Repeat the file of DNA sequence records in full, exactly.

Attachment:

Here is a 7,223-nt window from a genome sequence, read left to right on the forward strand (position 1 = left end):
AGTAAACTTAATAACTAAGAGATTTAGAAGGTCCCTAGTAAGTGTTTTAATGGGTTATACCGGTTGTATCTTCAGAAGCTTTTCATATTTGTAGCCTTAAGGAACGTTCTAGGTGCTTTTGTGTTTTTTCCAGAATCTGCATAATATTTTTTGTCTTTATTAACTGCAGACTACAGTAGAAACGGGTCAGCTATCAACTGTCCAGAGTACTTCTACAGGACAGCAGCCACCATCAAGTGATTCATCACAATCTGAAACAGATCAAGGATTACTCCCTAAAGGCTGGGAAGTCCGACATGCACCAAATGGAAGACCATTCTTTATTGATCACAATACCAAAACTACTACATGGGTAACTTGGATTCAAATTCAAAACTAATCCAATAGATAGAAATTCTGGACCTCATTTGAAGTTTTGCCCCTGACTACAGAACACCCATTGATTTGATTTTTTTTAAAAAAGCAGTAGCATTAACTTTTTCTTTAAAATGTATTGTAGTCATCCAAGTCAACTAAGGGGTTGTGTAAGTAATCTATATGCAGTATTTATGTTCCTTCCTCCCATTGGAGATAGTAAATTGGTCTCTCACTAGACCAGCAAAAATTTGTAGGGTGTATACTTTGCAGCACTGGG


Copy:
Here is a 7,223-nt window from a genome sequence, read left to right on the forward strand (position 1 = left end):
AGTAAACTTAATAACTAAGAGATTTAGAAGGTCCCTAGTAAGTGTTTTAATGGGTTATACCGGTTGTATCTTCAGAAGCTTTTCATATTTGTAGCCTTAAGGAACGTTCTAGGTGCTTTTGTGTTTTTTCCAGAATCTGCATAATATTTTTTGTCTTTATTAACTGCAGACTACAGTAGAAACGGGTCAGCTATCAACTGTCCAGAGTACTTCTACAGGACAGCAGCCACCATCAAGTGATTCATCACAATCTGAAACAGATCAAGGATTACTCCCTAAAGGCTGGGAAGTCCGACATGCACCAAATGGAAGACCATTCTTTATTGATCACAATACCAAAACTACTACATGGGTAACTTGGATTCAAATTCAAAACTAATCCAATAGATAGAAATTCTGGACCTCATTTGAAGTTTTGCCCCTGACTACAGAACACCCATTGATTTGATTTTTTTTAAAAAAGCAGTAGCATTAACTTTTTCTTTAAAATGTATTGTAGTCATCCAAGTCAACTAAGGGGTTGTGTAAGTAATCTATATGCAGTATTTATGTTCCTTCCTCCCATTGGAGATAGTAAATTGGTCTCTCACTAGACCAGCAAAAATTTGTAGGGTGTATACTTTGCAGCACTGGG